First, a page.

Peppermint Candy (박하사탕) is an exceptional piece of cinema. Opening the Busan International Film Festival in 1999, it must have been uncomfortably ironic for the audience that such a prestigious Asian festival would feature such a poetically raw dissemination of Korean culture. Directed by auteur Lee Chang-dong (이창동), the film critically examines a twenty year period of Korean history, revisiting pivotal moments through the main protagonist while also psychoanalytically deconstructing his – and by extension, Korean -masculinity. Peppermint Candy is a simply breathtaking exploration of how a person’s life is forged through culture and trauma and, featuring a staggering performance from Seol Kyeong-gu (설경구), is one of great examples of the vibrant socio-cultural power of Korean filmmaking.
In 1999, a man named Kim Yeong-ho (Seol Kyeong-gu) emerges by a riverside where a group of middle aged people are having a picnic. Interestingly, members of the group recognise Yeong-ho and invite him to join them but his erratic behaviour proves too much to bear. Leaving the picnic, Yeong-ho climbs onto train tracks with the intention of suicide, yet just before the train collides he screams, “I want to go back!” Suddenly Yeong-ho begins to revisit key moments from his life – and Korean history – that forged him into the person he has become, including meeting his estranged wife Yang Hong-ja (Kim Yeo-jin (김여진), his career as a police officer, and his first love Yoon Soon-im (Moon So-ri (문소리).
Director Lee Chang-dong has crafted an incredible journey through exploring the life of Yeong-ho, conveying his personal development as inherently tied to the development of Korea over a twenty year period. Initially, Yeong-ho is supremely dislikable and downright weird as he crashes the riverside picnic, behaving terribly towards people who are simply attempting to welcome him. Yet from the moment Yeon-ho steps onto the train tracks, it becomes clear there is a depth to his madness. Over the course of Peppermint Candy director Lee Chang-dong peels back layer upon layer of Yeong-ho’s psychosis in a highly poetic, subtle and symbolic manner, examining how a person’s innocence is twisted by culture and forces beyond control. The train track, for example, is much more than a place for suicide as it comes to represent his path of destiny. As the train moves back in time to revisit Yeong-ho’s past it becomes his timeline, stopping at pivotal moments until the symbolic sound of the train horn conveys that it is time to move on. As such the train and track are ethereal, spiritual beings within Peppermint Candy and are beautifully poignant narrative devices.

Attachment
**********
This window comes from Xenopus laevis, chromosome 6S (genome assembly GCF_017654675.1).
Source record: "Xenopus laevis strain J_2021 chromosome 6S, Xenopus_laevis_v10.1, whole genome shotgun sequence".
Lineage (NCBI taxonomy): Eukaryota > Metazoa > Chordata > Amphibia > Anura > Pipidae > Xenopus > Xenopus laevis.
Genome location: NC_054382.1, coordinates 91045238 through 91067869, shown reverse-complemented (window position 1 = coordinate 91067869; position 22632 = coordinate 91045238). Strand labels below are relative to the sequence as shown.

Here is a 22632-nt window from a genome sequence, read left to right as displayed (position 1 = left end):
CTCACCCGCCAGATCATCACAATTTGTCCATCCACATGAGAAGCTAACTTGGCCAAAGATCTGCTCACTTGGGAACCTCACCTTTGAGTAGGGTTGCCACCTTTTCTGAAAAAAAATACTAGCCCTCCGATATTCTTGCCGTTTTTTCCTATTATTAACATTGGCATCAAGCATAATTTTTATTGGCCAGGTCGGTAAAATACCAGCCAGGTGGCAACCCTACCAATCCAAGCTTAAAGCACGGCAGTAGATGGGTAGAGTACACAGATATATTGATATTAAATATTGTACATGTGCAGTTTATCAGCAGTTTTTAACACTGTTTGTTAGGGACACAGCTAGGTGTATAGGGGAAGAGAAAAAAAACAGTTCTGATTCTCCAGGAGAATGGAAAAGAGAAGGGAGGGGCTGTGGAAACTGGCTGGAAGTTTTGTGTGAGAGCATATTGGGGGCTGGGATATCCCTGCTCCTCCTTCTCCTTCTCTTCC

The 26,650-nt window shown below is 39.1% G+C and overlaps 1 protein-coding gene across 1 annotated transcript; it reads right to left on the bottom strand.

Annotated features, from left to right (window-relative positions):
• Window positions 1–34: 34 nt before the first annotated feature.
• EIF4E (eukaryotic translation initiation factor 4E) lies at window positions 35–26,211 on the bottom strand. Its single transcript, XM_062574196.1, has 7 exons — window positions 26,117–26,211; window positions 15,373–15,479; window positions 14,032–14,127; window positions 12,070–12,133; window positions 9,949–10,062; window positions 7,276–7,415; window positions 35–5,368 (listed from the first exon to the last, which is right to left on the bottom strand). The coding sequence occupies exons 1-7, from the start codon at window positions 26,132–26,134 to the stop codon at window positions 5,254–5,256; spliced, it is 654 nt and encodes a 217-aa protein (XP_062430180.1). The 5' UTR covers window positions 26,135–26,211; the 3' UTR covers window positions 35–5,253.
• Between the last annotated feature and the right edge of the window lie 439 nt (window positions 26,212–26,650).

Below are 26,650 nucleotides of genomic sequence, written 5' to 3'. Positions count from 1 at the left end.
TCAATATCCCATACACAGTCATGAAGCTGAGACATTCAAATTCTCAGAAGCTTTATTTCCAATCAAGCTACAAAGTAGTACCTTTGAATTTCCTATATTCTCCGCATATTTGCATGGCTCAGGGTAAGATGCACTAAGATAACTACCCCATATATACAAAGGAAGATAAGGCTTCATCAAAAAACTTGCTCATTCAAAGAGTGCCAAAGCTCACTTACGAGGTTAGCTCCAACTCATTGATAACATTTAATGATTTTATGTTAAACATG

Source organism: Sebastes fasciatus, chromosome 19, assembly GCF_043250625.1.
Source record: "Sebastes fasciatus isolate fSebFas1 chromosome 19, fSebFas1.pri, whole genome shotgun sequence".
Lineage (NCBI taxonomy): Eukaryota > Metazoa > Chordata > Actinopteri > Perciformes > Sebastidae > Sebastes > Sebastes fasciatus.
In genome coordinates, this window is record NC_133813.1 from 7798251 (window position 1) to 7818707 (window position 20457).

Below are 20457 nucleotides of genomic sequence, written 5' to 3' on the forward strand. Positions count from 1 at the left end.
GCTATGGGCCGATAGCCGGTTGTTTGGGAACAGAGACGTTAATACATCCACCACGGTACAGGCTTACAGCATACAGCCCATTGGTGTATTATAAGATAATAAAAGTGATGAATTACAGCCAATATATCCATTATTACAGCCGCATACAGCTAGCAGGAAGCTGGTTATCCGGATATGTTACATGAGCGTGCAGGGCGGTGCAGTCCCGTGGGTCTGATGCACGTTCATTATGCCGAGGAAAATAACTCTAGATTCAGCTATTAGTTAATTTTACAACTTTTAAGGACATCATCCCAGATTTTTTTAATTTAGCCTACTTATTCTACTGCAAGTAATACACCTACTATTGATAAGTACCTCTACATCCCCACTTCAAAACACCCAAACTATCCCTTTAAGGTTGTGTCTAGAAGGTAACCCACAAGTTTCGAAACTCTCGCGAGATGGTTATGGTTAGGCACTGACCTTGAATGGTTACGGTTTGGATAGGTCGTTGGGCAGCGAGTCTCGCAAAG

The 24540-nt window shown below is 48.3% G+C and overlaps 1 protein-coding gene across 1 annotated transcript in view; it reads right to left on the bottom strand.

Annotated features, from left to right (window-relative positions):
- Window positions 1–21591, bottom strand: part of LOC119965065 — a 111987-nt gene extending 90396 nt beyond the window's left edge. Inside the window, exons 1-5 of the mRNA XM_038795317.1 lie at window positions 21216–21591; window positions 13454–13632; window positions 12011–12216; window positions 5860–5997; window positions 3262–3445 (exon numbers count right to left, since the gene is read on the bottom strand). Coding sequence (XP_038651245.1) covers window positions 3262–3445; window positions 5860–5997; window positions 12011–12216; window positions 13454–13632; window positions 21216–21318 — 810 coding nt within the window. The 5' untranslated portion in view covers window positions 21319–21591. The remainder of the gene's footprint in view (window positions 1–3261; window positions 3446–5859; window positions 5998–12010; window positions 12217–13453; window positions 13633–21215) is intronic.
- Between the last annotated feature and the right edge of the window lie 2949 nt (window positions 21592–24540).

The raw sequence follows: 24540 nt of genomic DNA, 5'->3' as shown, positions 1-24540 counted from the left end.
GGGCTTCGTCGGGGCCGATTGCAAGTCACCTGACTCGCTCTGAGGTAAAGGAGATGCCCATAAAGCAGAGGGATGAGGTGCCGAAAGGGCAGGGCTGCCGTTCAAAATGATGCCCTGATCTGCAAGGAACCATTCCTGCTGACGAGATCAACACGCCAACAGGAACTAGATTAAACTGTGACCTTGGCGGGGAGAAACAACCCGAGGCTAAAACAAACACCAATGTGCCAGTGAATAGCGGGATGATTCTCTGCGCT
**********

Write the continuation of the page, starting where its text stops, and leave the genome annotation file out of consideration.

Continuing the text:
As the train gently takes the audience deeper into Yeong-ho’s history, a great deal of empathy is aroused as his very character is stripped bare. From the initial quick judgement that Yeong-ho is an odd fool, each turning point in his life delicately alters the rash perception to the point where genuine sympathy is evoked from his personal tragedies. When his business suffers as a result of the Asian financial crisis, when his marriage begins to fall apart, when he loses his first love; all have penetrating emotional and psychological impact on Yeong-ho, and it is utterly enthralling to behold the events that molded him into his suicidal state. Director Lee Chang-dong also masterfully ties Yeong-ho’s increasingly fractured state as inherently Korean. As well as the aforementioned financial crisis, Yeong-ho’s career in the police force during the infamous brutality of the 1980s is portrayed, in addition to his role in the 1981 Gwangju Uprising (or rather, massacre).
In each instance, the director examines not only the manner in which Korean people were brutally oppressed during the era but also how men such as Yeong-ho, who is an analogy of all Korean men during this period, were fundamentally changed into abhorrent examples of humanity. Issues such as violence and patriarchal order are interrogated in compelling fashion and conveyed not as features of masculinity, but as cultural constructs that warp the innocence of young males.
Yeong-ho’s journey into the past is also enthralling due to the phenomenal performance of Seol Kyeong-gu. Throughout the entirety of Peppermint Candy the actor is superb in articulating the emotional and psychological state of Yeong-ho with incredible sincerity. From his unhinged suicidal behaviour through to his bitter and violent 30s, from his attempts to rebuild his life following military service through to his innocence as as student, Seol Kyeong-gu is simply amazing. His performance is keenly heartfelt at every stage of Yeong-ho’s life, so much so that his journey of self-discovery lingers long after the film has come to an end. His victories at the Grand Bell Awards and Blue Dragon Awards in 2000 attest to his prowess, and are completely deserved.
Peppermint Candy is undoubtedly one of the modern classics of Korean cinema, and is an exceptional entry by director Lee Chang-dong. The story is equal parts poetic and subtle as well as raw and compelling, as the emotional and psychological layers of main protagonist Yeong-ho are gradually peeled away. In doing so the director intricately examines the notions of contemporary Korean masculinity, yet it is made even more enthralling through the link with defining moments in Korean history. As such, Peppermint Candy is a journey both personal and national, and coupled with the phenomenal performance of Seol Kyeong-gu, is an absolute must-see.